The annual Juneteenth Celebration will be held this Saturday, June 17, from noon to 4 p.m. at Brandon Park. What exactly is this holiday and event that celebrates African American history and heritage?
This holiday commemorates the emancipation of enslaved blacks in the United States. This holiday was first celebrated in Galveston, Texas, on June 19, 1865, when Major General Gordon Granger arrived to give the news of the Emancipation Proclamation, which had been signed in 1863, as well as news of the end of the Civil War, two months earlier. Although the Emancipation Proclamation did not free all slaves and continued slavery in such states as Delaware, Kentucky, and Missouri. All slaves were not truly free until the ratification of the 13th Amendment, some six months later.
The name “Juneteenth” refers to the date of the holiday, combining the words the date “June” and the date of the first celebration. The holiday was first celebrated in Austin, Texas, in 1867 under the auspices of the Freedman’s Bureau, and it had been listed on a calendar of events in 1872. That year black leaders in Texas raised $1,000 for the purchase of 10 acres of land, today known as Houston’s Emancipation Park, to celebrate Juneteenth.
Juneteenth continues to be celebrated across the U.S. — black Americans come together in the spirit of unity, and they pay homage to their ancestors and those who gave the ultimate sacrifice so that they can live free and enjoy the pursuit of happiness and liberty.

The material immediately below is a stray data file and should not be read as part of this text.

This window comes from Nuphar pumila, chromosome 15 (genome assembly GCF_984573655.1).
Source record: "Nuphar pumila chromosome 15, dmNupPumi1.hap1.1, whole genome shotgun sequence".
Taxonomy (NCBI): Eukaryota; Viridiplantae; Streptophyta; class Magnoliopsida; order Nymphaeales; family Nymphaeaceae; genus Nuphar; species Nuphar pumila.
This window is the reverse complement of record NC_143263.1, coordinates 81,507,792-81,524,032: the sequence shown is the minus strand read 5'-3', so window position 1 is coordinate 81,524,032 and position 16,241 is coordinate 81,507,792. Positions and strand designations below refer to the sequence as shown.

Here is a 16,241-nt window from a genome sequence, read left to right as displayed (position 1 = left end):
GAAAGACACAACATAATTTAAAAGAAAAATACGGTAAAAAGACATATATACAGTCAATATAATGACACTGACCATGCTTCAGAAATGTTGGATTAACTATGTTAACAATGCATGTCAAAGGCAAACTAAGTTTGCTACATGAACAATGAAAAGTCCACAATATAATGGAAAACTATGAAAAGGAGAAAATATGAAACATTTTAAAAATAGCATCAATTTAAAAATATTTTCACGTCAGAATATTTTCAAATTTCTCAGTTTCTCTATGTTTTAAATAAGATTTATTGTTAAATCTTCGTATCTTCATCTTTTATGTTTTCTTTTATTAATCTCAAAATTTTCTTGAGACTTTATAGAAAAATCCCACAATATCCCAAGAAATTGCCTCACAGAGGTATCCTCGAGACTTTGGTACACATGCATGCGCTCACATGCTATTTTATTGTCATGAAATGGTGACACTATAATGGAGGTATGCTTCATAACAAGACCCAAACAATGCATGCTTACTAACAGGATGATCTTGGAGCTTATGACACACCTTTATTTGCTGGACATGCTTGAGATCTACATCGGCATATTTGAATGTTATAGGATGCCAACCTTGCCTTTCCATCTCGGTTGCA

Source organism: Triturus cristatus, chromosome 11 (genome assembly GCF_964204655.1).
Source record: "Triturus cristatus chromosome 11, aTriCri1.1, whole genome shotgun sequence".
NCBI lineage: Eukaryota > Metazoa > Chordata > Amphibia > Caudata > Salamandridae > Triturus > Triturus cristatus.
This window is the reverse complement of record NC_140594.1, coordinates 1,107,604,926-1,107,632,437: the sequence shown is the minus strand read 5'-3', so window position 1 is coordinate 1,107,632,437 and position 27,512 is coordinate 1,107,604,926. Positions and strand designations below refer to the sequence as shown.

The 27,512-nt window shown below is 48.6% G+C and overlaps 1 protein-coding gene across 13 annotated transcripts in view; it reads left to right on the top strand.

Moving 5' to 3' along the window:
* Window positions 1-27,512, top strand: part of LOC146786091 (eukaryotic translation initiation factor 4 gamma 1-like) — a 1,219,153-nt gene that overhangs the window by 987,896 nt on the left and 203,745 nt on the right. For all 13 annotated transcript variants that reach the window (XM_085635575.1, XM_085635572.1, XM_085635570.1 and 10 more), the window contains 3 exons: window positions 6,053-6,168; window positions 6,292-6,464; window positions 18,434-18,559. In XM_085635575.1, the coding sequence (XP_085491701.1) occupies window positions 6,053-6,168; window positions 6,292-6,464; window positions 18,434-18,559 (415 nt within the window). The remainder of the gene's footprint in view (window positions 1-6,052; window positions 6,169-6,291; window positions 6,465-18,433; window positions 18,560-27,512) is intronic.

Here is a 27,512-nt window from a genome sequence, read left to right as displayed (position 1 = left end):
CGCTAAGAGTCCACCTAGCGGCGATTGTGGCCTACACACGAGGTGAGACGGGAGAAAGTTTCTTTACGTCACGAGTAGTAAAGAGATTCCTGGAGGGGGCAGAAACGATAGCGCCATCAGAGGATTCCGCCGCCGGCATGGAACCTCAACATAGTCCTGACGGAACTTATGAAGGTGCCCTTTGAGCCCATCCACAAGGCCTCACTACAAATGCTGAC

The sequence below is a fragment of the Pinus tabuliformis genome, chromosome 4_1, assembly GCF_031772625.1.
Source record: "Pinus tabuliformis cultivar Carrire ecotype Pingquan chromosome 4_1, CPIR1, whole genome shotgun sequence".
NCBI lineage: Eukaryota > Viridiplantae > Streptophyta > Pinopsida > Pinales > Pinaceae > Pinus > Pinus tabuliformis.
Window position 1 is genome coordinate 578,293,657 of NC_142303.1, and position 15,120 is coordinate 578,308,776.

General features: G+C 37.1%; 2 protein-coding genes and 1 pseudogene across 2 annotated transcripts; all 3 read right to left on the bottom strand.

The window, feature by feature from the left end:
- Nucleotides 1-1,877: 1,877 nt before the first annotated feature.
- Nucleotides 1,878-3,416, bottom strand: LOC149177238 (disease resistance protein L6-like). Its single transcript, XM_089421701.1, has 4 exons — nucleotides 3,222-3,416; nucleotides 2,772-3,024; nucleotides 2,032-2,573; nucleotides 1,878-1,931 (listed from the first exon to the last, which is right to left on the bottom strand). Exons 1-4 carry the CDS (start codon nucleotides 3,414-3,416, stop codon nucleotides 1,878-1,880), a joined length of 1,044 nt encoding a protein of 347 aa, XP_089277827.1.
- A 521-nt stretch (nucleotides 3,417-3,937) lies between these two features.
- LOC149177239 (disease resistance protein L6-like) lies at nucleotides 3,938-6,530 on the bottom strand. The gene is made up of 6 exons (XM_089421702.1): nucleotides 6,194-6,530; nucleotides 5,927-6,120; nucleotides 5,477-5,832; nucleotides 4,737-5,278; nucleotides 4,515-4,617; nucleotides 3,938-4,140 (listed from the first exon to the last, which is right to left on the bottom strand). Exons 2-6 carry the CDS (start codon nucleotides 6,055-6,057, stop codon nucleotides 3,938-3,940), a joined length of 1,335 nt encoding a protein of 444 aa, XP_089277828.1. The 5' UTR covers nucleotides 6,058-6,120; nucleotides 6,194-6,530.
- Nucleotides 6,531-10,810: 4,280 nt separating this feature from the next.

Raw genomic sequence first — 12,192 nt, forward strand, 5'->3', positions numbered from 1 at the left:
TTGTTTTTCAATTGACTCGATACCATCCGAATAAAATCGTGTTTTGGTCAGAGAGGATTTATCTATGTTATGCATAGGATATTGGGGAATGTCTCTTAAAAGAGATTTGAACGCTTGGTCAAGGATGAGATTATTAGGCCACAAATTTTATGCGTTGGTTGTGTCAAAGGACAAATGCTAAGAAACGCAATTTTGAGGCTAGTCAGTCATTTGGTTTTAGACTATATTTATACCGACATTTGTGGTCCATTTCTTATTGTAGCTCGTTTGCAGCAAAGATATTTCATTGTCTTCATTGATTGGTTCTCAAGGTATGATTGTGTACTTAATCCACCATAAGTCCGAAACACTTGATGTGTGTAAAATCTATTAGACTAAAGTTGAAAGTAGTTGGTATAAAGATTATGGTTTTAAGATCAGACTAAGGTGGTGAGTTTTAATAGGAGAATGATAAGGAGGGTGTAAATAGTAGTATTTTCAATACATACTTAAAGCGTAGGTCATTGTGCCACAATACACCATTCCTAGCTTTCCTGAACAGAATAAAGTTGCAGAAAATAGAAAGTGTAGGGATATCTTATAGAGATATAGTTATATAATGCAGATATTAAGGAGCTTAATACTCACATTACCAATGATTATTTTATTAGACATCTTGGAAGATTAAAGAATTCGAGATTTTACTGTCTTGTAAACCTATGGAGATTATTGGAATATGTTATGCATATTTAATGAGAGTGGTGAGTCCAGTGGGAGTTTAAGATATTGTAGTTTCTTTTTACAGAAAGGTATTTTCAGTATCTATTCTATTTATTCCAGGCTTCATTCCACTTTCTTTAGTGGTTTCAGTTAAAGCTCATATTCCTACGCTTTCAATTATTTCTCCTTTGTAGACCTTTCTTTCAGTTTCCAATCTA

Here in Williamsport, according to Lisa Williams, President of the local chapter of the NAACP, the event has been celebrated off and on for the past 20 years or so. The local celebrations began under the leadership of Constance Robinson, who was the recipient of the Lycoming Tri-County Legendary Award in 2022. The local NAACP chapter began hosting Juneteenth in 2021 with generous donations from their sponsors, and Williams believed they were able to host a successful event; it was also the year the federal government recognized Juneteenth as a national holiday.
“For Juneteenth 2023, our theme is ‘Strengthening Our Roots to Empower Future Generations.’ The Tri-County NAACP is working in collaboration with the STEP Justice Task Force,” Williams told Webb Weekly. She continued, “There will be a March from Freedom Road to Brandon Park beginning at 11 a.m. that will fold into the activities in the Park beginning at noon.”
She said there will be various vendors participating in the event. Each organization participating in the Juneteenth event will have a fun activity for children. There will also be live entertainment from Loni Gamble and the Ultimates and others such as Tomaka Carter, Felicia Suggs, Jordan Golding, and Jeneen Hammond.
“In essence, Juneteenth is a celebration of love, honoring those who came before us and those yet to be born. It is a tradition that has been celebrated for over 150 years. It’s about pride in who we are and how far we have come and honoring our ancestors so that our children can stand tall in their truth and understand they come from greatness. Black Americans have made many strides and contributed so much to the United States. However, we are still striving to achieve the ultimate goal — not to be judged by the color of our skin but by the content of our character,” stated Williams.